That'll be a quid please, young sir.
 
#13
This is a virus found in Iran, Egypt, Saudi, Sudan and Syria and investigated by the Russians?

Hardly a hotbed of sophisticated computer networks.
 
#14
Pies can also be infected by viruses, if the duty chimp in the bakery sneezes or happens to wipe his arse on one.

That's why you should aways heat your pie to at least 66 degrees centigrade, throughout, before you shovel it down your ferret.

Do Iranians have pies.....perhaps that's why all their arses are hanging off.......?
 
#15
It has to come from Israel. Given the number of companies who use the Land of Red Sea Pedestrians for writing encryption codes and given the targets I think it's a no-brainer.
According to the BBC Israel too has been targetted by this: A complex targeted cyber-attack that collected private data from countries such as Israel and Iran has been uncovered, researchers have said.

A complex targeted cyber-attack that collected private data from countries such as Israel and Iran has been uncovered, researchers have said.
 
#16
For anyone interested in more detail:

Kaspersky Lab and ITU Research Reveals New Advanced Cyber Threat

and

The Flame: Questions and Answers - Securelist

Interesting it showed up while investigating Wiper.

Well I say interesting ;-) it is to me because its evidence to help in the fight to keep my wages in a position to pay the mortgage :)

I can't see it being a threat as everyone will have learned from Stuxnet and will have tightened up on unauthorised removable media...................................Whoops, forgot this is the real world and people just can't function without their shiny little data transfer devices.
 
#17
For anyone interested in more detail:

Kaspersky Lab and ITU Research Reveals New Advanced Cyber Threat

and

The Flame: Questions and Answers - Securelist

Interesting it showed up while investigating Wiper.

Well I say interesting ;-) it is to me because its evidence to help in the fight to keep my wages in a position to pay the mortgage :)

I can't see it being a threat as everyone will have learned from Stuxnet and will have tightened up on unauthorised removable media...................................Whoops, forgot this is the real world and people just can't function without their shiny little data transfer devices, and viewing porn sites.
There that's more like it
 
#19
Iran were bound to blame Israel or the US which are it's two greatest "enemies".

It may just end up as one of those "Arthur C Clarke mysteries" along with other conspiracies.
Don't worry, as a mate of mine always used to say in exasperation at the idiocy of others:

"It's always the Jews!"

(I used to have to follow behind him saying to slightly stunned people, 'He is Jewish, it's alright he's just a bit fed up').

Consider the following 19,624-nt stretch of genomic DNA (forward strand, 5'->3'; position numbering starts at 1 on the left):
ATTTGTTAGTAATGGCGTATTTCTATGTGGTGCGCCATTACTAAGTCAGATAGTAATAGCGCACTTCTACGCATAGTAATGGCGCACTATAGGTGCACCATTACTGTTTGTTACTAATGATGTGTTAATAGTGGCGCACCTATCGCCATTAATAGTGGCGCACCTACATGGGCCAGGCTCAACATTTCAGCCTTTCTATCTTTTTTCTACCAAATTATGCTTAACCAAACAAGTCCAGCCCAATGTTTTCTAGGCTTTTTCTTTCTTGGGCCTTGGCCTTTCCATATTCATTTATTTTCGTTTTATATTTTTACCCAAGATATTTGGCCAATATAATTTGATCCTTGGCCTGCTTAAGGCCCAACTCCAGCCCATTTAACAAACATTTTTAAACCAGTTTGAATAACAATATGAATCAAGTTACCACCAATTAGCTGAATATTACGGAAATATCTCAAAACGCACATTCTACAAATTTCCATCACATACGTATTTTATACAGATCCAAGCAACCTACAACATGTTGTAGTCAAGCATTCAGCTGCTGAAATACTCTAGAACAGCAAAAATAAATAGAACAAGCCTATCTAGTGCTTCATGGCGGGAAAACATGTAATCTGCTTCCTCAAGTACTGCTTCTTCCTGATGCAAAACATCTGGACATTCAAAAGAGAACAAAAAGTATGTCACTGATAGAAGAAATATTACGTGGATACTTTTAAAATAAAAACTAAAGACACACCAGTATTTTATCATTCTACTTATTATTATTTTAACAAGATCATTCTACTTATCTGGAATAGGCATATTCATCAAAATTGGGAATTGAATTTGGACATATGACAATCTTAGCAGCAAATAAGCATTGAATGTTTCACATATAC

Iran and Saudi would blame the wildlife it had opposible thumbs and didn't do much on a Saturday.
 

Wordsmith

LE
Book Reviewer
#20
For anyone interested in more detail:

Kaspersky Lab and ITU Research Reveals New Advanced Cyber Threat

and

The Flame: Questions and Answers - Securelist

Interesting it showed up while investigating Wiper.
Thanks for the links - I'll get our security guru to translate some parts from nerd to English for me....

Assuming this is cyber warfare by a large nation, it must have been an interesting project for someone. In my neck of the woods (commercial software) we go through a series of design stages including Business Requirements, Functional Design and Technical Design. And after the developers have coded it, it gets QA tested. Its not beyond the bounds of possibility that a large organisation will go through a similar process. (Although I doubt they'd offer customer support...)

Must have been quite a bit of programming effort as well. 20MB worth of C++ carrying out some specialised functions must have taken some writing - and a fair amount of preliminary R & D.

I've always been interested in how Enigma was broken in the second world war. Although some of the breaks were pure cryptanalysis, a necessary precursor was 'pinches' of settings, plain text, etc. For example, the Royal Navy captured several German weather ships carrying Enigma and came away with a fair bit of intelligence material. Another way into Enigma was to break a message in a low level code that was being retransmitted in a higher level code. This virus appears to have some of those intelligence gathering capabilities.

And interestingly enough, Iran seems to have about 50% of the recorded infections. Methinks they might have a bit of a communications security problem.

Pity we'll never know more than a fraction of the true story - I'll bet its a fascinating one.

Wordsmith